Lacuna Coil – Broken Crown Halo Album Review
Posted by Kelly O
1. “Nothing Stands In Our Way” (4:07)
2. “Zombies” (3:47)
3. “Hostage to the Light” (3:56)
4. “Victims” (4:31)
5. “Die & Rise” (3:44)
6. “I Forgive (But I Won’t Forget Your Name)” (3:56)
7. “Cybersleep” (4:26)
8. “Infection” (4:23)
9. “I Burn In You” (4:15)
10. “In the End I Feel Alive” (4:21)
11. “One Cold Day” (6:09)
There are several pioneers of gothic metal, but at this point in time Lacuna Coil is arguably the most well-known act in the genre. The Italian band has risen to the forefront of the genre on the strength of the male/female performance dynamic between Andrea Ferro and Cristina Scabbia and a run of critically-loved albums that includes 2002’s Comalies and 2006’s Karmacode. Since then the ground has started to diversify their sound and their last album Dark Adrenaline earned high marks from critics and set new sales heights for the band, thanks in part to a move back toward their gothic sound without completely reverting to that previous state in their career. The pressure is on for them to follow up on that momentum with another hit of course, and two years later the band is back with Broken Crown Halo which hopes to push the metal act ever higher into the mainstream.
The term “if it ain’t broke, don’t fix it” is an apt one to describe the philosophy that seems to have gone into crafting Broken Crown Halo. The new album isn’t the gothic metal of their beginnings; you’ll find nothing along the lines of Comalies’ somber tones or Unleashed Memories’ haunted sound in this album. Instead they follow up on the success of Dark Adrenaline with an album that reminds us distinctly of it, and thus your appreciation of Broken Crown will depend on your enjoyment of that 2012 album. It certainly gets off to a great start though, as “Nothing Stands In Our Way” has a progression of electronic organ-like chords before Ferro’s guttural growl lays open the song. It’s a great number in terms of the sound, with a driving staccato bass line and Scabbia’s voice doing exactly what it’s best at: carrying us away. Lyrically it’s a slightly mixed bag. The band tries to craft an anthem about perseverance, a militant-like call to arms, but the chorus is where it slips and falls as it falls into an unfortunate word salad that includes “blood-stained/stock crash/mistakes/heart breaks/nothing stands in our way.” It’s the “stock crash that is fervently out of place, as if the band tried to fit a little social commentary in at the last second. There’s no need to shoehorn that thing and it’s still a good song overall but that’s still a strange moment.
The second track gives us the first real high mark of the album. “Zombies” is a thriving, pulsing metal number with a strong riff and an honest-to-god guitar solo in the middle of the anthem that “Nothing Stands In Our Way” wants to be. Ferro and Scabbia’s back and forth dynamic is put to good use here, with Andrea’s aggressive metalcore howls coming into play for the verses and punctuating a moment in the chorus while Scabbia’s angelic tones cover the main thrust of that section. It’s a powerful, driving anthem that (like most songs named for the walking dead) is less about supernatural creatures than it is about mankind and where it’s going. “Hostage of the Light” slows it down for the opening moments before hitting a bit of their older sound and letting Scabbia take center stage. It’s more gothic and brooding than much of the album and provides a nice moment of diversity for the LP.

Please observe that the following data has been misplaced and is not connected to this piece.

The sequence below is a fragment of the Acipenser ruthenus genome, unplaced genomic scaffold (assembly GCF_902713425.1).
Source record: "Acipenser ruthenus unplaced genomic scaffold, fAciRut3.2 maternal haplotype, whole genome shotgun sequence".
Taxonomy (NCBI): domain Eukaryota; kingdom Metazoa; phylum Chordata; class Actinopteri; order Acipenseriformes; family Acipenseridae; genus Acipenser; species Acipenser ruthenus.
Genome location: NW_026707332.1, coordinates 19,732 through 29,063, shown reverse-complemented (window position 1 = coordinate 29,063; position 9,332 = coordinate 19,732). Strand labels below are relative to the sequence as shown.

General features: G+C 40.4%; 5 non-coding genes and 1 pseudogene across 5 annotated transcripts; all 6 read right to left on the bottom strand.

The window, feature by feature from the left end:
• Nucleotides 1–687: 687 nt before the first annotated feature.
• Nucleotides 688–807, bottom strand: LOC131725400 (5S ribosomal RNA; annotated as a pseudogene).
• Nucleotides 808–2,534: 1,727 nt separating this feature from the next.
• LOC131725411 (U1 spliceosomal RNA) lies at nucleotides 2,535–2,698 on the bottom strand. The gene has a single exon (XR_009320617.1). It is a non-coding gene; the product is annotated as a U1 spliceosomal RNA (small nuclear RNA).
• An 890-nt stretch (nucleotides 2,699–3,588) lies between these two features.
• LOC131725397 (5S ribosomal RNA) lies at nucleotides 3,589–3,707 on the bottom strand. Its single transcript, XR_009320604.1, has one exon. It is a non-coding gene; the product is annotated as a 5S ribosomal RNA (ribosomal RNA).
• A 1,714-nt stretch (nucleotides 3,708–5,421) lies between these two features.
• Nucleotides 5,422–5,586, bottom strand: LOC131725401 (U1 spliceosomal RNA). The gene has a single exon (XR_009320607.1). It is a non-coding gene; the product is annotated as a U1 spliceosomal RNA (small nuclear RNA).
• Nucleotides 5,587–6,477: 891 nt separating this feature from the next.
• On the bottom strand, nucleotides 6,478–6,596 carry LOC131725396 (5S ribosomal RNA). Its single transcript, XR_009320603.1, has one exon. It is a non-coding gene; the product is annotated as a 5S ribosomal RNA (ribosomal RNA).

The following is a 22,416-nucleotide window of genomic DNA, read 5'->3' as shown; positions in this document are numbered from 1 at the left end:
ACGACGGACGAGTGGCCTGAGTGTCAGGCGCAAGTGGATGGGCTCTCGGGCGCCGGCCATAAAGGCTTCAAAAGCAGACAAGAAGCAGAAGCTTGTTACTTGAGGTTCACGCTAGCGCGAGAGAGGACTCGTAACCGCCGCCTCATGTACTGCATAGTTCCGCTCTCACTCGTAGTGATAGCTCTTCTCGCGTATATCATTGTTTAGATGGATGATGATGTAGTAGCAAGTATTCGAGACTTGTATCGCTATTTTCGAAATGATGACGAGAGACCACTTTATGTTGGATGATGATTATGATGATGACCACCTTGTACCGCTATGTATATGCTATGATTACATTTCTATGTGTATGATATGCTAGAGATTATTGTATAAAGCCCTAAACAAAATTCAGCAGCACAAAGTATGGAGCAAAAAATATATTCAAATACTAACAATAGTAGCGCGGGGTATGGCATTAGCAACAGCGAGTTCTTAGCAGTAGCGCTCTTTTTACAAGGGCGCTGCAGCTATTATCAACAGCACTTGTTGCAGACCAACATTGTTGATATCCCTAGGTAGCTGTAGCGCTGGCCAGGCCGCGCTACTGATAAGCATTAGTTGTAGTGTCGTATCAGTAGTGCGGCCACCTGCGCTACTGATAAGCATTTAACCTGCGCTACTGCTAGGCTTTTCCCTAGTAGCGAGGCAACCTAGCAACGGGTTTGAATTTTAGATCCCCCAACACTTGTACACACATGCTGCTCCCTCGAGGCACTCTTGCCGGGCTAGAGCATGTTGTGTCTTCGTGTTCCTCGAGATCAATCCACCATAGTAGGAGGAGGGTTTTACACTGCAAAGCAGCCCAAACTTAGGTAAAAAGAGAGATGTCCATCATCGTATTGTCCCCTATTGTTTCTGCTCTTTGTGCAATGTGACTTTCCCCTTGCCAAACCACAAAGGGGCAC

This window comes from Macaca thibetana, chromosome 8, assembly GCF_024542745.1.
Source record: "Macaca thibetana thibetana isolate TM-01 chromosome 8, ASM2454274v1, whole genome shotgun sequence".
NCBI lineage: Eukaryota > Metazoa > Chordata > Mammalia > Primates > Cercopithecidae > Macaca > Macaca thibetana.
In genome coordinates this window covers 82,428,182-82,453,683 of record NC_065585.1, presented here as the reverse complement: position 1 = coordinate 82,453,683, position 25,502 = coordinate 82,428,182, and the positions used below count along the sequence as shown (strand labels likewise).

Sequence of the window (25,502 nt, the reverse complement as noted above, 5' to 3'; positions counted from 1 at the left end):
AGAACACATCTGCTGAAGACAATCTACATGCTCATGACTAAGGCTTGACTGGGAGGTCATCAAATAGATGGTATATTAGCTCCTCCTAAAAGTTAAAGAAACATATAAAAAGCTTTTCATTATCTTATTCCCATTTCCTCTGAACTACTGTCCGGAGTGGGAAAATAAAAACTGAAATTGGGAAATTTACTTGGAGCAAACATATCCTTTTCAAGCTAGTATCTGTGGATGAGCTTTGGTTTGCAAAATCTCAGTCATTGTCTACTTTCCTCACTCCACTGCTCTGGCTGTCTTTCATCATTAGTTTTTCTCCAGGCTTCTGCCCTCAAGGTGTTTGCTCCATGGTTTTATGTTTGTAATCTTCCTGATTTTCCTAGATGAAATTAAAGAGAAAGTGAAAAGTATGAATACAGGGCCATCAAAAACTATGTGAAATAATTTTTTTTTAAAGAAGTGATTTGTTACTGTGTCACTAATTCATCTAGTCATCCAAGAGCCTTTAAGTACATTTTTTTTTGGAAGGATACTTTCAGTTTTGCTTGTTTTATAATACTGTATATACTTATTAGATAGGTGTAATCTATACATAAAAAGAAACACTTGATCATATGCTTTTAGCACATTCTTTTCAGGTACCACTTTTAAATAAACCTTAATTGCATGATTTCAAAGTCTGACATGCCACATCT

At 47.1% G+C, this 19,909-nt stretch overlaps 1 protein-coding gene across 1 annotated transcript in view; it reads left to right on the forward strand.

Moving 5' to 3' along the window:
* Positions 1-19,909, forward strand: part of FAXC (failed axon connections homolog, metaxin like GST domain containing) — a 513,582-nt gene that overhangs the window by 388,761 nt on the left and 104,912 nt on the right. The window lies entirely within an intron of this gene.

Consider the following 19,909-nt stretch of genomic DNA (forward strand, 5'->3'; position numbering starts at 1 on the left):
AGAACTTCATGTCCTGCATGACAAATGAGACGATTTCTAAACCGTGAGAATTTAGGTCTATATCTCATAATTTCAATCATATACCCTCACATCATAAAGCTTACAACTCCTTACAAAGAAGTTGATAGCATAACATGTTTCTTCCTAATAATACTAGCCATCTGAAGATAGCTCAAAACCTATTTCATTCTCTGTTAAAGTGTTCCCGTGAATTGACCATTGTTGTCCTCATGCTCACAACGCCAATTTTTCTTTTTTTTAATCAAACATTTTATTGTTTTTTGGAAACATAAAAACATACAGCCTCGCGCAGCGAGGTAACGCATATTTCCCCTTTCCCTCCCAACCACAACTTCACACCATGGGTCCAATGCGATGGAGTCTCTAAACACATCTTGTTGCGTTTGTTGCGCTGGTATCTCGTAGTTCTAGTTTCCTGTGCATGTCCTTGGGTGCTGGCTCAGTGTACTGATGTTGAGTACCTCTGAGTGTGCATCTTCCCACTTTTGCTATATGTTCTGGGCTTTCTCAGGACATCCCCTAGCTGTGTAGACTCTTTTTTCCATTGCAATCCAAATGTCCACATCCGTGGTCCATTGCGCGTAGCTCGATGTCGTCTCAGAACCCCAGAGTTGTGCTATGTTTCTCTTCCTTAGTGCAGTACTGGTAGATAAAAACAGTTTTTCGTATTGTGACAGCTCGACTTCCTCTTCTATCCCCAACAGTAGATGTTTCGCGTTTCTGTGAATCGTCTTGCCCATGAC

It’s becoming common-place for albums to start petering out in the middle stretch, but Broken Crown Halo avoids that trend with a swath of strong entries from “Victims” through “I Forgive (But I Won’t Forget Your Name).” The first of those isn’t the strongest entry on the album to be sure, but like “Hostage to the Light” it has more of the sound that drove the earlier part of their career and will be a welcome song for those who look back on Karmacode’s era with fond reminiscence. “Die & Rise” is likely to become a criticized track, with lyrical allusions to werewolves warring with vampires that could make one think that the band was trying to ride the last dying trends of Twilight or perhaps hop onto similar things such as Teen Wolf or the like. But it’s a well-crafted bit of horror rock that includes an always-welcome moment when Scabbia drifts into her native Italian tongue. And “I Forgive” is a great number that could play well on radio; it’s hard enough to be rocking but is very catchy as well and mainstream enough to attract attention without sacrificing anything in terms of quality.
So the songs are more often than not on the bright side of the quality scale. But is this an album recorded for mainstream listeners and chart success, or for longtime fans? That’s a harder question to answer, and the easiest response is “Both.” Lacuna Coil is an act that is easy to dismiss. Female-fronted metal bands are a trend that seems to have some resistance within the metal community, and despite the dueling voices this group has received that label because–well, frankly, because Scabbia is the better voice. But they’ve managed to claw their way to a level of respect in the community. Here they’re building an LP that should, ideally, appeal to both mainstream and metal fans. I feel like the slight emphasis is on greater expansion of the fanbase, but they aren’t turning their back on their roots either. That’s a difficult balance to pull off, but for the most part they pull it off.
Standout Tracks: “Zombies,” “Hostage to the Light,” “Die & Rise,” “I Forgive (But I Won’t Forget Your Name)”